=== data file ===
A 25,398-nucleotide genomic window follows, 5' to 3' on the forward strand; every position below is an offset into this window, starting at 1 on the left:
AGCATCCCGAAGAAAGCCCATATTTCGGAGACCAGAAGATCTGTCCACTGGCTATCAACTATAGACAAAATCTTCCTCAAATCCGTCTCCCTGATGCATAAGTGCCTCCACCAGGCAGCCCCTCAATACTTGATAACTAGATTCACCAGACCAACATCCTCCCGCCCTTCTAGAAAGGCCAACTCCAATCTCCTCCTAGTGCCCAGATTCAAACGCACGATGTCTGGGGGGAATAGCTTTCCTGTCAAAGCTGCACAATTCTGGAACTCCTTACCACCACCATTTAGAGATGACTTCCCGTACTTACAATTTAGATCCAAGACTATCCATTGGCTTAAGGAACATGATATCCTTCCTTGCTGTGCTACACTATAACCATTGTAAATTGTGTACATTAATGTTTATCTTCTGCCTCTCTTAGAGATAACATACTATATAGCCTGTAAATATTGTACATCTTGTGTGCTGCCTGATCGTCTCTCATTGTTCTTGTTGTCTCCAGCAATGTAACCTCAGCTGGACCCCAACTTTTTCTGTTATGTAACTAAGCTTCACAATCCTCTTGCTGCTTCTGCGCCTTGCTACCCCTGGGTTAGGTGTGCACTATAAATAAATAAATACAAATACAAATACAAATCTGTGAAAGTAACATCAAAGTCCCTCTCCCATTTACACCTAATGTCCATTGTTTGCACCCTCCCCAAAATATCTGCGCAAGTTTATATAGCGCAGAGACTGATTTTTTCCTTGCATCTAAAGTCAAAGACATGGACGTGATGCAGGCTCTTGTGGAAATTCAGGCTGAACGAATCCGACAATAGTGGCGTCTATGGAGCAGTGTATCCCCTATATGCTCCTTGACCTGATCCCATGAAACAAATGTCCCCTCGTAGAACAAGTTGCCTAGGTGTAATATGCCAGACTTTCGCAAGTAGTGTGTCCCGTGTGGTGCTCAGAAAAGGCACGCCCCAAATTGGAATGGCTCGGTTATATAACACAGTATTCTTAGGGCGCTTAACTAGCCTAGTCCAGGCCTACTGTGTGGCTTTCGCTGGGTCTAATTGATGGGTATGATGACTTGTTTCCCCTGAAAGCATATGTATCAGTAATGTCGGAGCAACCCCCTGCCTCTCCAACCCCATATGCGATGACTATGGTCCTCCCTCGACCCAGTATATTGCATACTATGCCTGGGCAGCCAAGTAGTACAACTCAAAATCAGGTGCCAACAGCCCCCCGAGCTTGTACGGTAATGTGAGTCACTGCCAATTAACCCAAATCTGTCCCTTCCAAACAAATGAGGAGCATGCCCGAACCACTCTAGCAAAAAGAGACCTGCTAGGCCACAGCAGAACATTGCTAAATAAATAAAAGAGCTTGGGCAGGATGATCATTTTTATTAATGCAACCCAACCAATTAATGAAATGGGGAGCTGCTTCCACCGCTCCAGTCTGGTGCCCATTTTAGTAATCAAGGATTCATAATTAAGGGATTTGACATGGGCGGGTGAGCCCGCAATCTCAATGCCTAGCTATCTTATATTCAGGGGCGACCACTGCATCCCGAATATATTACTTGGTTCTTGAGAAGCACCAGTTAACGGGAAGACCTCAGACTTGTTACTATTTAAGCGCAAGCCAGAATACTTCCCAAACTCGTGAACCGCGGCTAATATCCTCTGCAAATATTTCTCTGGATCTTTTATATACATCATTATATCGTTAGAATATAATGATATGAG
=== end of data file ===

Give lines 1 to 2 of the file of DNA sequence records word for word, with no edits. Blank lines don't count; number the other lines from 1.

A 25,398-nucleotide genomic window follows, 5' to 3' on the forward strand; every position below is an offset into this window, starting at 1 on the left:
AGCATCCCGAAGAAAGCCCATATTTCGGAGACCAGAAGATCTGTCCACTGGCTATCAACTATAGACAAAATCTTCCTCAAATCCGTCTCCCTGATGCATAAGTGCCTCCACCAGGCAGCCCCTCAATACTTGATAACTAGATTCACCAGACCAACATCCTCCCGCCCTTCTAGAAAGGCCAACTCCAATCTCCTCCTAGTGCCCAGATTCAAACGCACGATGTCTGGGGGGAATAGCTTTCCTGTCAAAGCTGCACAATTCTGGAACTCCTTACCACCACCATTTAGAGATGACTTCCCGTACTTACAATTTAGATCCAAGACTATCCATTGGCTTAAGGAACATGATATCCTTCCTTGCTGTGCTACACTATAACCATTGTAAATTGTGTACATTAATGTTTATCTTCTGCCTCTCTTAGAGATAACATACTATATAGCCTGTAAATATTGTACATCTTGTGTGCTGCCTGATCGTCTCTCATTGTTCTTGTTGTCTCCAGCAATGTAACCTCAGCTGGACCCCAACTTTTTCTGTTATGTAACTAAGCTTCACAATCCTCTTGCTGCTTCTGCGCCTTGCTACCCCTGGGTTAGGTGTGCACTATAAATAAATAAATACAAATACAAATACAAATCTGTGAAAGTAACATCAAAGTCCCTCTCCCATTTACACCTAATGTCCATTGTTTGCACCCTCCCCAAAATATCTGCGCAAGTTTATATAGCGCAGAGACTGATTTTTTCCTTGCATCTAAAGTCAAAGACATGGACGTGATGCAGGCTCTTGTGGAAATTCAGGCTGAACGAATCCGACAATAGTGGCGTCTATGGAGCAGTGTATCCCCTATATGCTCCTTGACCTGATCCCATGAAACAAATGTCCCCTCGTAGAACAAGTTGCCTAGGTGTAATATGCCAGACTTTCGCAAGTAGTGTGTCCCGTGTGGTGCTCAGAAAAGGCACGCCCCAAATTGGAATGGCTCGGTTATATAACACAGTATTCTTAGGGCGCTTAACTAGCCTAGTCCAGGCCTACTGTGTGGCTTTCGCTGGGTCTAATTGATGGGTATGATGACTTGTTTCCCCTGAAAGCATATGTATCAGTAATGTCGGAGCAACCCCCTGCCTCTCCAACCCCATATGCGATGACTATGGTCCTCCCTCGACCCAGTATATTGCATACTATGCCTGGGCAGCCAAGTAGTACAACTCAAAATCAGGTGCCAACAGCCCCCCGAGCTTGTACGGTAATGTGAGTCACTGCCAATTAACCCAAATCTGTCCCTTCCAAACAAATGAGGAGCATGCCCGAACCACTCTAGCAAAAAGAGACCTGCTAGGCCACAGCAGAACATTGCTAAATAAATAAAAGAGCTTGGGCAGGATGATCATTTTTATTAATGCAACCCAACCAATTAATGAAATGGGGAGCTGCTTCCACCGCTCCAGTCTGGTGCCCATTTTAGTAATCAAGGATTCATAATTAAGGGATTTGACATGGGCGGGTGAGCCCGCAATCTCAATGCCTAGCTATCTTATATTCAGGGGCGACCACTGCATCCCGAATATATTACTTGGTTCTTGAGAAGCACCAGTTAACGGGAAGACCTCAGACTTGTTACTATTTAAGCGCAAGCCAGAATACTTCCCAAACTCGTGAACCGCGGCTAATATCCTCTGCAAATATTTCTCTGGATCTTTTATATACATCATTATATCGTTAGAATATAATGATATGAG